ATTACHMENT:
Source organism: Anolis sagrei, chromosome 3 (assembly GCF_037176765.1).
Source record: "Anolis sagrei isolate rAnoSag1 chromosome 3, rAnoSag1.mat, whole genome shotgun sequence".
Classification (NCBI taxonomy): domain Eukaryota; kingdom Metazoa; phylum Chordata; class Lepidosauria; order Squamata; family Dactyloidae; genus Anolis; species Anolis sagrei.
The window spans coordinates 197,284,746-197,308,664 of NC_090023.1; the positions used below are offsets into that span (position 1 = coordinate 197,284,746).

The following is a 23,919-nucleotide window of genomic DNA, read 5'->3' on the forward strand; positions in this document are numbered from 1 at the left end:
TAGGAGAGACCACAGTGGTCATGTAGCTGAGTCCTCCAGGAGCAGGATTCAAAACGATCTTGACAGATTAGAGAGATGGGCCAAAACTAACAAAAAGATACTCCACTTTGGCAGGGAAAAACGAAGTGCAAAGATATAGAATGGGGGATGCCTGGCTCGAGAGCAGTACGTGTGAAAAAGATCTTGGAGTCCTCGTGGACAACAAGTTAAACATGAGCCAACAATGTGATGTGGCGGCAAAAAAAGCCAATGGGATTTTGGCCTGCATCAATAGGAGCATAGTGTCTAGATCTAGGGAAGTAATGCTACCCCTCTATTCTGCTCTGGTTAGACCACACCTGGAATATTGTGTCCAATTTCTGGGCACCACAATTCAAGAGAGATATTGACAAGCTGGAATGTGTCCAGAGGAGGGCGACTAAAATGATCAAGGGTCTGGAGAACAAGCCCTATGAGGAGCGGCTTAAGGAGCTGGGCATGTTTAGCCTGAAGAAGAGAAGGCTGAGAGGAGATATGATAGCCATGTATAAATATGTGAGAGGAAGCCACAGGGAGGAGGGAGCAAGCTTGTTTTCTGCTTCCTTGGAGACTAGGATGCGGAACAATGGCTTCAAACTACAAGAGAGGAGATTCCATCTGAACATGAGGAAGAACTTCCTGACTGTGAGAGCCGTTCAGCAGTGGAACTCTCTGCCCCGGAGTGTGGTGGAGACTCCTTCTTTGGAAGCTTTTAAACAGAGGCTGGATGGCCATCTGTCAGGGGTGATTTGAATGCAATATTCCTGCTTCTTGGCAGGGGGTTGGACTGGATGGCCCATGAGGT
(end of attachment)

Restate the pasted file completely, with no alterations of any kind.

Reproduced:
Source organism: Anolis sagrei, chromosome 3 (assembly GCF_037176765.1).
Source record: "Anolis sagrei isolate rAnoSag1 chromosome 3, rAnoSag1.mat, whole genome shotgun sequence".
Classification (NCBI taxonomy): domain Eukaryota; kingdom Metazoa; phylum Chordata; class Lepidosauria; order Squamata; family Dactyloidae; genus Anolis; species Anolis sagrei.
The window spans coordinates 197,284,746-197,308,664 of NC_090023.1; the positions used below are offsets into that span (position 1 = coordinate 197,284,746).

The following is a 23,919-nucleotide window of genomic DNA, read 5'->3' on the forward strand; positions in this document are numbered from 1 at the left end:
TAGGAGAGACCACAGTGGTCATGTAGCTGAGTCCTCCAGGAGCAGGATTCAAAACGATCTTGACAGATTAGAGAGATGGGCCAAAACTAACAAAAAGATACTCCACTTTGGCAGGGAAAAACGAAGTGCAAAGATATAGAATGGGGGATGCCTGGCTCGAGAGCAGTACGTGTGAAAAAGATCTTGGAGTCCTCGTGGACAACAAGTTAAACATGAGCCAACAATGTGATGTGGCGGCAAAAAAAGCCAATGGGATTTTGGCCTGCATCAATAGGAGCATAGTGTCTAGATCTAGGGAAGTAATGCTACCCCTCTATTCTGCTCTGGTTAGACCACACCTGGAATATTGTGTCCAATTTCTGGGCACCACAATTCAAGAGAGATATTGACAAGCTGGAATGTGTCCAGAGGAGGGCGACTAAAATGATCAAGGGTCTGGAGAACAAGCCCTATGAGGAGCGGCTTAAGGAGCTGGGCATGTTTAGCCTGAAGAAGAGAAGGCTGAGAGGAGATATGATAGCCATGTATAAATATGTGAGAGGAAGCCACAGGGAGGAGGGAGCAAGCTTGTTTTCTGCTTCCTTGGAGACTAGGATGCGGAACAATGGCTTCAAACTACAAGAGAGGAGATTCCATCTGAACATGAGGAAGAACTTCCTGACTGTGAGAGCCGTTCAGCAGTGGAACTCTCTGCCCCGGAGTGTGGTGGAGACTCCTTCTTTGGAAGCTTTTAAACAGAGGCTGGATGGCCATCTGTCAGGGGTGATTTGAATGCAATATTCCTGCTTCTTGGCAGGGGGTTGGACTGGATGGCCCATGAGGT